TBA 2011: PNCA Students Describe Daisey
Edited by Claudia La Rocco.
Have you recovered from 24 hours of Mike Daisey yet?
Or maybe you’re in TBA withdrawal? I sort of am (and Portland withdrawal in general), back here on the East Coast. So it was great to get reports from several Pacific Northwest College of Art students, who, under the auspices of Barry Sanders’ creative writing course, attended “All the Hours in the Day” at various points. Here they are, a collective postmortem of sorts:
3 a.m.: After a hilarious hour spent watching hot vegans sizzling salty thick-cut bacon and also after eating a slice—and replenishing my coffee—I reentered the theater. Let me be clear from the start, this was the only hour that I attended for which I have zero notes. My notebook remains blank.
Mike Daisey began by talking about his unhealthy relationship with his high school girlfriend that shouldn’t have continued into his senior year of college. They both knew the relationship lasted too long. Now time was magnified by the fact that his girlfriend was—unknowingly to him—eight months pregnant. It wasn’t until her friend staged an intervention that she finally told him. They talked and talked for hours. Calm. They decided to give the baby up for adoption.
The picture Daisey paints is tragic. A baby that shouldn’t be. She never gave it up for adoption. Now, years later, he understands why she didn’t. After the pregnancy he describes the depression that he fell into. The nights he lay naked, trying endlessly to pull himself out of his desolation. “It’s the easiest thing in the world,” he says to himself while trying to move.
At this point I am starting to feel the weight of the gun on Daisy’s table. I am starting to feel the hole in my chest dilate. Himself as a character in his story begins to develop a routine. Every night he pulls himself out of his slumber, dresses himself and walks out into the air. It’s summertime in central Maine and he walks the abandoned streets. He walks past the burned down Boy Scout camp continuing toward the lake. Once at the lake he undresses and walks out into the crisp water. He keeps walking until he decides it’s times to float. The dead man float. He does this for hours until he can no longer stand the water. The man on stage then quickly and noisily sucks on his lower lip. As the months wade on in his story, so does the somber tone. The theater feels darker. It’s now late October in Maine. He has to push chunks of ice aside as he walks out into the water. On this particular night the lake is arctic. He can feel his diaphragm retracting as it rejects the frigid temperature. He expects the impending surge of adrenaline as his body tries to fight for the life he is so willing to give to this lake in Maine that lies just past the burned down Boy Scouts camp.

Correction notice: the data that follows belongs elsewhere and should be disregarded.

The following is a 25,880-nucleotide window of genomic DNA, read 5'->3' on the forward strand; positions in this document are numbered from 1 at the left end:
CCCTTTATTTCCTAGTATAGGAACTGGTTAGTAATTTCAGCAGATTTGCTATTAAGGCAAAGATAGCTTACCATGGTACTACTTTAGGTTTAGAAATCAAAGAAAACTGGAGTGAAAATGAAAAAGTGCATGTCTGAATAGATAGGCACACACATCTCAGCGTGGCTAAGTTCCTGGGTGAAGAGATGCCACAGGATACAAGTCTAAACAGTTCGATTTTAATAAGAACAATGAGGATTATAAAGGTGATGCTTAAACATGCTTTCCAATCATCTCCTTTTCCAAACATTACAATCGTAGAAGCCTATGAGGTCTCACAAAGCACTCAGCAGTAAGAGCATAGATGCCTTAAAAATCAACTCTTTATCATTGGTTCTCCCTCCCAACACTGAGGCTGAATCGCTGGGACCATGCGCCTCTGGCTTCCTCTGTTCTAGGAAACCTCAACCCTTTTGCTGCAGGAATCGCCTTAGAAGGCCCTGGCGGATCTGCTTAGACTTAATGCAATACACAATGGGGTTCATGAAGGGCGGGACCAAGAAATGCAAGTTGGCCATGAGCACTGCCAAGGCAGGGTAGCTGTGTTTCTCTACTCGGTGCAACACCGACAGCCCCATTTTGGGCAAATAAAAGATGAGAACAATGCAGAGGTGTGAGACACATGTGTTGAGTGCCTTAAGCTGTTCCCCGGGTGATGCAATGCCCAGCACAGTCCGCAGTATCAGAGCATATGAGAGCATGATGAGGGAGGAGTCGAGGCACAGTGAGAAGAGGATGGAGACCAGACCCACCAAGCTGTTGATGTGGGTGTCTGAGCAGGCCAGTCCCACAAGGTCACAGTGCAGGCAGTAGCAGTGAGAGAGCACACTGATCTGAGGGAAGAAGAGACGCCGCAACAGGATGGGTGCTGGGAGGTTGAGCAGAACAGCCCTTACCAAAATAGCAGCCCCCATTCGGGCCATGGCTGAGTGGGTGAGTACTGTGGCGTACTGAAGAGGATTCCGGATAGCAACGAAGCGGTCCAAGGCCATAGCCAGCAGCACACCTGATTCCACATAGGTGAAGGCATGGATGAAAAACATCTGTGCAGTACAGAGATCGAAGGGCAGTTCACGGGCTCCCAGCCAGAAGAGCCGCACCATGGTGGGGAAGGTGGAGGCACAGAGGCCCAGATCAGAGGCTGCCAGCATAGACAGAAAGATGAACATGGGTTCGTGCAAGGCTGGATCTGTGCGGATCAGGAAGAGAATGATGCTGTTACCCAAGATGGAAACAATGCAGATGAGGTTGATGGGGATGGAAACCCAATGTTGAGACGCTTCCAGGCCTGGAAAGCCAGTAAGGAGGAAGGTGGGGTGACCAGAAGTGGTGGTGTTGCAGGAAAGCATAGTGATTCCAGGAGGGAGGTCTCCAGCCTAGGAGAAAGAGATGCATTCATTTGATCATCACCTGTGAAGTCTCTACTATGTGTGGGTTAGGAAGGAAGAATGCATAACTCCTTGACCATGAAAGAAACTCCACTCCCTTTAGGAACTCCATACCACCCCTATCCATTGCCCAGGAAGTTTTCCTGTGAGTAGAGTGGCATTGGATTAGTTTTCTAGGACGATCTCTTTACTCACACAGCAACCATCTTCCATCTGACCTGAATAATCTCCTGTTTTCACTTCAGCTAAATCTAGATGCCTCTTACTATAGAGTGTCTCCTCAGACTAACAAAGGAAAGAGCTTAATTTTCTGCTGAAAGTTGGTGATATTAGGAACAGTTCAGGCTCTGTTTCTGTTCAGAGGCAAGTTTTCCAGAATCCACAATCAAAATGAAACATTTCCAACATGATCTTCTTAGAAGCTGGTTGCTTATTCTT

Not a soul moves in the audience. My tear ducts are betraying me. He swims back to shore. I come back to reality. It is now 3:45am and Mike Daisey has already turned his page and walked offstage for the break. The gun remains.
6:32 a.m.: In the quiet at the break of dawn, a voice cuts through the whisper of nature’s white noise, to reveal a message in the style of a sermon. Mike Daisey stands atop the stage located in the Beer Garden of The Works dressed fully in black. Behind him a view of the city; above him the light rain falls atop us all, as he welcomes us to his church. He recites to us the message of the importance of living the human experience. A crowd surrounds him, some in pajamas and comfy clothes and most with rain jackets on. He tells us of why the world can be so difficult; he says it is because it is trying to grind us all down into a certain shape. He explains how our minds create thoughts that mimic IKEA furniture, in that we build it ourselves and no matter how hard we try to build our thoughts into perfection, they still “end up just a little fucked up.” He points to the sky, to us and to the world and tells us of our need to carry on; our worth in being present in our human experience. He notes that he is not perfect and that neither are any of us, but in this time that we spend united we are bringing fear to those who want to break us.
As his sermon comes to a close, Daisey invites a young woman with beautiful curly bright hair on stage and she invites us to sing along to Amazing Grace. One by one the crowd shows the camaraderie that has built from the many hours spent together, by sharing in the song. For some, tears manifest and for others smiles. It is a beautiful moment to be alive; together with humanity. The dawn daylight grows brighter while we all squint and rub our eyes to slowly adjust.
Was blind, but now I see.
— Nina Diaz
6 p.m. When something is able to reach into the catacombs of my thoughts and pull me into the light, it is undoubtedly due to a great measure of control, drama, and honesty. I am moved by genuineness and Mike Daisey truly fills the order. His truthfulness is questionable but his methods are infallible and in the final hour of this performance I genuinely believe that this could be the last time he ever performs. The last 45-minute session is dripping with implications of an ultimate end not only to this monstrous feat but also a violent end to his life by the pistol resting menacingly to his left. The pistol, one hand’s length away from pitting us against Daisey in fear of losing the constant voice that grounds us in some form of a hazy, but compelling, reality; one gesture away from testing our moral constitution. His words are building. His characters are finding their end. The audience is waiting for theirs. The conductor’s crescendo, his opus. The final statement:
“There is not enough time to tell you everything you need to know.”
We sing: Lean On Me